Pilot Study Testing the Concept of Intraoral Nasal Dilation – Allen J. Moses, R. Gordon Klockow, and Marcus Lieberman

Allen J. Moses,1 DDS, R. Gordon Klockow,2 DDS and Marcus Lieberman,3 PhD


Resistance to nasal airflow at the nares approximates half the airflow resistance of the entire respiratory system. Nasal dilation at the nares prevents collapsibility via the Bernoulli Principle. Acoustic rhinometry was used to test a system of 1/ 2 inch diameter acrylic discoid pads placed distal to the cuspids at the height of the maxillary labial vestibule. They were intended to stretch the lip and distend the nares. The intraoral discoid pads were anchored by orthodontic wire to a maxillary advancement device (MAD).

MADs are successfully used by dentists to treat obstructive sleep apnea (OSA) and snoring. The MAD with the acrylic discoid pads was compared to an identical control device without the pads and also compared to a gold standard, external nasal dilator strips (ENDS). The objective measurement device was an acoustic rhinometer.

Subjects in this study were patients in a clinical dental practice diagnosed with OSA by a boarded sleep specialist an determined as appropriate candidates for treatment with a MAD.

This study demonstrated that the intraoral discoid pads placed high in the maxillary labial vestibule distal to the cuspids did not result in nasal dilation on a clinically or statistically significant basis. They increased nasal dilation at the nares only slightly more than they decreased it. The external dilator nasal strips however do significantly increase cross-sectional dimensions at the nares.


Human beings have a collapsible, flexible oropharyngeal airway. This characteristic is a necessity for the articulation of speech. Periodic complete collapse of the tongue on the airway is the cause of Obstructive Sleep Apnea (OSA) and partial collapse defines hypopnea. The nose is an incredible organ for olfaction, filtration, warming and humidification of inspired air. As the air is drawn into the lungs in inhalation, excessive turbulence of the airflow and a greater demand by the diaphragm than the nasal airway can deliver creates negative pressure, facilitating airway collapse. Humans are obligate nasal breathers. The mouth is merely a back up airway in cases of nasal obstruction. Nasal valve incompetence, swollen allergic nasal membranes, enlarged turbinates and septal deviation are conditions that can impede nasal breathing.

The Nasal valve is a nozzle. Its cross-sectional area is stabilized by inspiratory isometric contractions of the alar dilator muscles.1 The major portion of nasal resistance to inspiratory air flow has been localized to the nasal valve. Resistance to respiratory air flow at the valve approximates half the airflow resistance of the entire respiratory system.2 Nasal dilators work against nasal collapsibility via the Bernoulli Principle and decrease nasal air flow resistance via alar muscle dilation. The effectiveness of both external nasal dilators and intranasal mechanical dilators has been demonstrated.3,4,5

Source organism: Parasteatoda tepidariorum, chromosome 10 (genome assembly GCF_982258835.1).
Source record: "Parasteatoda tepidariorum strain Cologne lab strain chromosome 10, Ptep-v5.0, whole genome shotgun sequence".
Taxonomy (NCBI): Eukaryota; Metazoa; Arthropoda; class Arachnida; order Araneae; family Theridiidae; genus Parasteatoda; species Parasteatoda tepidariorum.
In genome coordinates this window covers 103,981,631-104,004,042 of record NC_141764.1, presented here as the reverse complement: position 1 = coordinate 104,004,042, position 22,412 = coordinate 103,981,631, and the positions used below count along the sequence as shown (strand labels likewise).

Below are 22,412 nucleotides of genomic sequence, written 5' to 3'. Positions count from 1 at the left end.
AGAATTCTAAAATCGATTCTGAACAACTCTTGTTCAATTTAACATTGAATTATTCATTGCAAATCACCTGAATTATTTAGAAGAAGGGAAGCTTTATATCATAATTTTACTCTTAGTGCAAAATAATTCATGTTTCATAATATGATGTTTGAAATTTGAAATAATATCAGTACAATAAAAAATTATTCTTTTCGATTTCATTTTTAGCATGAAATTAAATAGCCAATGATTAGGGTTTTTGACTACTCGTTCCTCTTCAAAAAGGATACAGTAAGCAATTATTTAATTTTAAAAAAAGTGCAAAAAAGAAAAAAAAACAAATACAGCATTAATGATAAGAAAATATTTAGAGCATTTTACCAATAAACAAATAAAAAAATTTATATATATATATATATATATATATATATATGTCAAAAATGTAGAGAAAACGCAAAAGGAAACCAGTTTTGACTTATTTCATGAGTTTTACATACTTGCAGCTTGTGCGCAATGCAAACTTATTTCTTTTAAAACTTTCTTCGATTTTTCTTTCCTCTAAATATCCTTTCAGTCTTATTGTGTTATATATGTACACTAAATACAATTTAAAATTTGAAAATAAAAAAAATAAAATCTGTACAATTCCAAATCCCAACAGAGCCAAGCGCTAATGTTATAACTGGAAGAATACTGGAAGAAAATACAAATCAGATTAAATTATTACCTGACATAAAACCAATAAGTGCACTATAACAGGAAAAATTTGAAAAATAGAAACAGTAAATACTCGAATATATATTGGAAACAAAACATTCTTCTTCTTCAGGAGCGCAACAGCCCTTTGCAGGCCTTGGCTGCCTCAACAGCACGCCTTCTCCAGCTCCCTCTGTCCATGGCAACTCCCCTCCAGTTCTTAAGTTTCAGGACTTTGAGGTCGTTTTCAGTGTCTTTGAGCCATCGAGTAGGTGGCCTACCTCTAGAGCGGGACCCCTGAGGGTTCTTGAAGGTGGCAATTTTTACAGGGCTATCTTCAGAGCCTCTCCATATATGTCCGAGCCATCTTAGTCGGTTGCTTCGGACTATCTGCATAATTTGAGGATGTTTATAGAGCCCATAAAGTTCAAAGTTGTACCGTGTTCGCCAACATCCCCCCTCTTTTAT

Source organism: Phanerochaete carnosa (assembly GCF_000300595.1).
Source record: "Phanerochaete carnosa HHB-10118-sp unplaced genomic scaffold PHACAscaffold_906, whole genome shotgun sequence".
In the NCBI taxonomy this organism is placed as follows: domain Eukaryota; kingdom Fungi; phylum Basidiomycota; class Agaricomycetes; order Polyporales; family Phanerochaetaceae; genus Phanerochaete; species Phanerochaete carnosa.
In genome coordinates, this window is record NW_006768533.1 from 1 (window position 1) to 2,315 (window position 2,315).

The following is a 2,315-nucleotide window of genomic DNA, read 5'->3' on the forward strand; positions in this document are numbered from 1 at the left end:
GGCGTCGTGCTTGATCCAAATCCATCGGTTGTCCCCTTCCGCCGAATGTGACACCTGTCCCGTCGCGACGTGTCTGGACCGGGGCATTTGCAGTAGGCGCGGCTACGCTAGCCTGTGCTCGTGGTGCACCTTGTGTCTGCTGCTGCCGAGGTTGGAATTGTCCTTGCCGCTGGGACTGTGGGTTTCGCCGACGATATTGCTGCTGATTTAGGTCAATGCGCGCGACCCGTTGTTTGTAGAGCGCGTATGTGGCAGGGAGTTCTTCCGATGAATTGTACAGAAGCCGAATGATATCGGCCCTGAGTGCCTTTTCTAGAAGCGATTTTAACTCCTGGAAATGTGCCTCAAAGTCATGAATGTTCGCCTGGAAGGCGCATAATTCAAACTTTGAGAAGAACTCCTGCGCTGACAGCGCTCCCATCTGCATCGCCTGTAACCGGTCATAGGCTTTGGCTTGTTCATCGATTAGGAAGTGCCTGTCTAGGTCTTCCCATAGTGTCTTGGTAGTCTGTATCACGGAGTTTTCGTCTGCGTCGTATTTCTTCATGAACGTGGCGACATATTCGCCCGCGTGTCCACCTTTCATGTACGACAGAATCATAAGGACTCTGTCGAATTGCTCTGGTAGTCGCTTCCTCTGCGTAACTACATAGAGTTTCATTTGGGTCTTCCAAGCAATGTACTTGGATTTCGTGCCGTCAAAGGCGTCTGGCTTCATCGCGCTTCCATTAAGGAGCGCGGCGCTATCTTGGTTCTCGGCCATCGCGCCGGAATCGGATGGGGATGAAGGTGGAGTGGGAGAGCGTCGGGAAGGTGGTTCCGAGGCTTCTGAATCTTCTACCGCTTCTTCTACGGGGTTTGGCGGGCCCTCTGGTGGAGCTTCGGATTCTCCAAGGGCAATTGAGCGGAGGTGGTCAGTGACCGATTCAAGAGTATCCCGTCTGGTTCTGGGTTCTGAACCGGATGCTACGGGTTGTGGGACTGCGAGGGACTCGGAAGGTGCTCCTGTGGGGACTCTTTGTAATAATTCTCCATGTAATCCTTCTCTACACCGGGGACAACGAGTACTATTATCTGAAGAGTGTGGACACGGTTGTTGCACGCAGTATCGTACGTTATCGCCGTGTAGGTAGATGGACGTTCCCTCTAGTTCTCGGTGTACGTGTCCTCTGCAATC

The question being tested is whether intraoral nasal dilators compare favorably to a gold standard, external nasal dilator strips (ENDS). The intraoral nasal dilators are discoid acrylic pads placed intraorally in the labial vestibule distal to the nares. They stretch the lip and thus distend the nares. Breathe Right Nasal Strips® are the ENDs being utilized in this study.

The intraoral discoid shaped acrylic pads are affixed to a Mandibular Advancement Device (MAD). MADs are successfully used to treat Obstructive Sleep Apnea (OSA), hypopnea, Upper Airway Resistance Syndrome (UARS) and snoring. MADs support the tongue in a position more anterior than normal, thus preventing collapse of the tongue on the airway. The acrylic discoid pads, 1/2 inch in diameter and 1/4 inch thick are embedded stainless steel wires extending from the buccal flanges on each side of the MAD. The dilators pads are positioned in the height of the labial vestibule directly under the cuspids and slightly distal to the nares. The discoid dilator pads are adjustable by bending the wires in or out and can be shortened by grinding on the acrylic.

1 Assistant Professor, Rush University College of Medicine, Department of Psychology/Sleep Disorders and Surgery, Chicago, IL
2 R. Hillcrest Family Dental Center PC, Rensselaer, IN
3 Marcus Lieberman, PhD is Coroner of Jasper County, Indiana Chair of the Council on Communication for the Indiana Dental Association, Member of the Oral Health Task Force with the State Dept of Health


This clinical study was designed to compare the efficacy of the ENDs vs 1/2 inch diameter acrylic discoid pads placed in the maxillary vestibule over the cuspids and slightly distal to the nares to stretch the lips and dilate the nostrils resulting in increased nasal airflow. The objective measurement test device is an acoustic rhinometer (the ECCOVISION Acoustic Rhinometer designed by Hood Laboratories in Pembroke, Massachusetts). The apparatus graphs and quantifies the patency of the nasal airway by means of acoustic reflection; both site and degree of airway obstruction can be determined by the simple, noninvasive diagnostic procedure.

Acoustic rhinometry is used primarily by otolaryngologists, allergists, dentists and plastic surgeons to accurately assess the geometry of the nasal cavity. By coupling a reflection tube to the nose and administering a series of clicks controlled by the program, the computer-based system is able to plot the timing and amplitudes of the reflected signal into a graph of the nasal airway. Applications of the technique include assessing airway patency, the site/degree of airway obstruction and airway responsiveness to therapeutic intervention such as MADs. The technique provides more information than traditional rhinomanometry which does not provide clinical data on site or degree of obstruction; furthermore, the procedure is very easy to administer and interpret. The Eccovisionâ„¢, being used in this study, has received FDA approval.

The protocol was to test patients diagnosed as having OSA, referred to a clinical dental practice by a boarded sleep specialist and for whom the dentist clinician determined that an MAD was the appropriate and suitable treatment device for their OSA. Two appliances were fabricated, identical in all aspects except that one was made with the 1/2 inch diameter acrylic discoids (nasal dilators) and one without them.